The plight of displaced persons from war-torn regions of the world is something that concerns many people, but all too frequently it fails to register wider public attention. Their circumstances that refugees face as they attempt to resettle in new countries tend to go unseen and unheard.
Elijah Gentle, a Melbourne-based advocate for displaced people, believes that music is an ideal vehicle for raising awareness and has established a project that documents the experiences of refugees in Eastern Europe through their own songs.
The name of this project is No Borders Music, and in it Gentle has recorded the music-making he encountered in refugee camps that he visited in Bosnia, Serbia, Macedonia, Greece and Lebanon. His aim it to combine these recordings with instrumentation prepared back in Australia, and thereby create a cross-cultural synthesis that embraces hip-hop, traditional Arabic music, Sufi, and East-West fusions.
Along with an audio album that will be released later this year, a documentary filmed by a Danish film maker is being made. A GoFundMe campaign to raise funds to cover costs is underway – see here.
Gentle says his eyes were opened to the situations facing homeless refugees and migrants after backpacking around Europe and ending up working at an NGO refugee camp in Belgrade, Serbia. Here he tells of what he witnessed at that camp, the musical activities he initiated there, and his project’s aims.
What situations did you encounter that motivated you to start this project?
I started conducting music workshops in the camp and noticed some of the incredible talent. Some of these musicians were well known in their home countries and the frustration was very apparent – to be stuck in limbo in a camp in Eastern Europe for years, after making the long and dangerous journey only to be rejected by Europe with their illegal and violent pushbacks by border police. Returning home would mean jail or death, moving forward seems impossible to many. So they live in limbo, everyday dealing with the traumas of persecution, hoping something will change in the policies so they can go forward and get on with their lives. Drugs, alcohol, self-harm and racial tensions which sometimes erupt as riots are common in the camp. Corruption in government and large aid organisations mean that many resources for refugees often don’t reach their mandate.
Through hosting casual jam sessions and just bringing musical instruments to the camp it allowed a safe space for people to express themselves musically, often jumping around and dancing like crazy! This birthed the idea of ‘No Borders Music’, a platform for refugees to voice their experiences musically, allowing the rest of the world to listen.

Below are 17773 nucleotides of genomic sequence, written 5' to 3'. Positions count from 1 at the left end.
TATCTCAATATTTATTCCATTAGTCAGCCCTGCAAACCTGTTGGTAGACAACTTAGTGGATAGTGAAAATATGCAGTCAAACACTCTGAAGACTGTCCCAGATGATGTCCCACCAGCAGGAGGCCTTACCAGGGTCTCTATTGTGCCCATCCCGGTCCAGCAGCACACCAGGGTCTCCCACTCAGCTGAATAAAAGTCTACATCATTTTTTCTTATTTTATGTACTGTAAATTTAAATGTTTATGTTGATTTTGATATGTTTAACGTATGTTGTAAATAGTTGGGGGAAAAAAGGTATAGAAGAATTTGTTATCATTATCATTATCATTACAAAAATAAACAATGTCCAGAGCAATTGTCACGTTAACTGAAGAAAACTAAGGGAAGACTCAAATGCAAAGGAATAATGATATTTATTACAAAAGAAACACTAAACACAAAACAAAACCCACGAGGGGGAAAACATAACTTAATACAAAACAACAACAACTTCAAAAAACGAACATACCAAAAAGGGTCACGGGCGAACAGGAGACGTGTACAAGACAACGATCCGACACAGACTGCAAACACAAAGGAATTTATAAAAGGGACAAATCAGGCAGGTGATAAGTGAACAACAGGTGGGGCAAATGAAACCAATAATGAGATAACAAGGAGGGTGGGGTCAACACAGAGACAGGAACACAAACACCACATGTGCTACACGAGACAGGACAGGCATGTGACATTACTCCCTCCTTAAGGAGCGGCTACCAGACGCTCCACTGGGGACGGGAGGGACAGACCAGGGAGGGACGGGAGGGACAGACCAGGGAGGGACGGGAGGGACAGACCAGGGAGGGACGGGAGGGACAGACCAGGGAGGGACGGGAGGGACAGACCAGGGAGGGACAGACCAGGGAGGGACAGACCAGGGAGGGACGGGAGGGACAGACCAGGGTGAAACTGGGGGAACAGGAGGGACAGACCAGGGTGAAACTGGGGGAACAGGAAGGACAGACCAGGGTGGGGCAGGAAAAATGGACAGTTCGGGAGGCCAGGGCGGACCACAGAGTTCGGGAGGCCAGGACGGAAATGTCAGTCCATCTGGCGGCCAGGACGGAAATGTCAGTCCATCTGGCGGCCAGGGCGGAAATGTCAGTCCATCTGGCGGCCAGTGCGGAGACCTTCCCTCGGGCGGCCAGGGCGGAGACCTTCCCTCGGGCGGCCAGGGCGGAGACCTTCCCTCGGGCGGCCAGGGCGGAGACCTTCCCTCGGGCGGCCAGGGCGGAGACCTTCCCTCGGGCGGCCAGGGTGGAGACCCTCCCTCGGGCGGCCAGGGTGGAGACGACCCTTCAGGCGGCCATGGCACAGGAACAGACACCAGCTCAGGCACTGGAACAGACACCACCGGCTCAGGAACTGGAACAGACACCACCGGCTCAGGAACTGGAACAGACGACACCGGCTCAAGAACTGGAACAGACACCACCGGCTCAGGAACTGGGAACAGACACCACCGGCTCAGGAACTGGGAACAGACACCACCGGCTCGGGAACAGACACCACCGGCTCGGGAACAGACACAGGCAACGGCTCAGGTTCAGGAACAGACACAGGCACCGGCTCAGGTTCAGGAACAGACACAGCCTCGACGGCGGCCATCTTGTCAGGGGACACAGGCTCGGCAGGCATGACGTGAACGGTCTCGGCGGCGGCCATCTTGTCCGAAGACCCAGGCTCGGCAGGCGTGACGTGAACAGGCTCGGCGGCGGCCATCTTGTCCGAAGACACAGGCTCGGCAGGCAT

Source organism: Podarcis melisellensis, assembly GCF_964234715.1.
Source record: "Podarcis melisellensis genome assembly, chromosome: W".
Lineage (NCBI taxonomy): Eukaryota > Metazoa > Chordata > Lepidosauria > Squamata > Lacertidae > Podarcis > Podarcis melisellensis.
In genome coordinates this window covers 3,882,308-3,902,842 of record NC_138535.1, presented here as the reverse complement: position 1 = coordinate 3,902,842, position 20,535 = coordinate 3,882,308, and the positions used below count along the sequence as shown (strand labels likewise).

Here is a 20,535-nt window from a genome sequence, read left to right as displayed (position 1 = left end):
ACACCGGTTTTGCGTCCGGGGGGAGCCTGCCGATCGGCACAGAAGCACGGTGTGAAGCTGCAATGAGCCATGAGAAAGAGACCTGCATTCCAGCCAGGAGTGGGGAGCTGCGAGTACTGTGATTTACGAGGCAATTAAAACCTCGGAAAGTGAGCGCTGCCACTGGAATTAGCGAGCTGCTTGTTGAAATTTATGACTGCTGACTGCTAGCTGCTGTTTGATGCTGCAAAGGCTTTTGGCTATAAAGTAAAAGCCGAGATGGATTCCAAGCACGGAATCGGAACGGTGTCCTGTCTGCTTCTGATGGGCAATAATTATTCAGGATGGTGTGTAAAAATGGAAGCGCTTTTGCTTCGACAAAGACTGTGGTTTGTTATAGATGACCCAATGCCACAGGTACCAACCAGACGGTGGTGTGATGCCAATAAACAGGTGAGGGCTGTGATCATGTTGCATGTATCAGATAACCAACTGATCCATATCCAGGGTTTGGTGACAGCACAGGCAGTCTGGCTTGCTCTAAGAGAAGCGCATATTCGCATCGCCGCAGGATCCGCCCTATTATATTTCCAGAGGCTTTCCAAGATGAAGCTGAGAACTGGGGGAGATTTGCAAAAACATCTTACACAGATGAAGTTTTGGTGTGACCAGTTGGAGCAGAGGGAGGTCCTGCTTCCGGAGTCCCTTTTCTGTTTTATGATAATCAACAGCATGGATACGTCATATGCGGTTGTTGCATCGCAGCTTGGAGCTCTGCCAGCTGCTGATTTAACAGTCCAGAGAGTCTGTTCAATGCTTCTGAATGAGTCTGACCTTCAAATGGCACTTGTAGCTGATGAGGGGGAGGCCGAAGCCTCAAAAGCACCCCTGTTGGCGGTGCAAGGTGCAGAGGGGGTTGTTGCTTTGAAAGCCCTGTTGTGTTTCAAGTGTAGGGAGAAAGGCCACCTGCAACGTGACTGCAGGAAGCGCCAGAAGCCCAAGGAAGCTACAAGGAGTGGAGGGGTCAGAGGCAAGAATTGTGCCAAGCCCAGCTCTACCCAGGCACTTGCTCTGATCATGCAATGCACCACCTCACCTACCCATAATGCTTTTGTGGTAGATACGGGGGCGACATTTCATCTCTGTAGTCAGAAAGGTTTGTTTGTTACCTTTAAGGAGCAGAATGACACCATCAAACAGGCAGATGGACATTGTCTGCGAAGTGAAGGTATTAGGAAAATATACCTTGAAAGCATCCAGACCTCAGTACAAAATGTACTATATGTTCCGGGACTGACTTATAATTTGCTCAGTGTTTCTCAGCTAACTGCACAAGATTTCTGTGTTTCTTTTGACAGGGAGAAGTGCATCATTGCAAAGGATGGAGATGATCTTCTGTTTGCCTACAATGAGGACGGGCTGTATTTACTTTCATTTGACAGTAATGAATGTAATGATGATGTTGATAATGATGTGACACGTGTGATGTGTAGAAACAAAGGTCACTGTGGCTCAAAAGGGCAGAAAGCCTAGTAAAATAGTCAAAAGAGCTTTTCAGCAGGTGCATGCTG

I returned home to Australia, worked solidly for four months and gained enough money to buy some recording equipment and return to Eastern Europe with the idea of recording the music of refugees in camps, squats and unofficial settlements.
How did you collect together these strands of hip-hop, traditional Arabic, Sufi and East/West fusions?
I teamed up with a friend from America who I met volunteering in Serbia. We bought a little Yugoslav era car for 250 euros and drove down the ‘Balkan Route’, the migration path used by refugees from the Middle East to get to Europe. We volunteered with local grassroots NGO’s, handing out blankets, hygiene items and cooking food. I translated for medical teams treating refugees and we conducted music workshops, all the while seeking out musicians who were interested in the project. Our movements attracted attention from a Danish film maker who joined us to film a documentary on the project to be released in conjunction with the music album.
We travelled through Bosnia, Serbia, Macedonia, Greece and then flew to Lebanon. I set up my recording equipment in any place suitable and recorded some really special music. Sometimes, just a person and their instrument, sometimes a whole group and in many sessions we would record a scratch track of the composition and get a good take of the vocals with the idea to re-record the instrumentation here in Australia. It is through this technique that I can produce their songs, merging genres and collating different takes to create a whole new piece of music. I am in touch with all of the musicians I recorded and ask their opinion on the productions frequently.
What do you hope to achieve, and how are plans to release the album?
Currently we are still in the production process. I am working with a friend and producer in a studio in Melbourne. We hope to create an album of about ten tracks or so to be released online later in the year. We will hire a publicist to help with marketing and promotion and will host a launch event with live music and a viewing of the documentary. The aim of the project is to create a platform for displaced people to voice their music, allowing a wider audience to listen via online services. Any profits from sales or donations will go to the refugees involved in the project.
For more about No Borders Music, follow their Facebook page.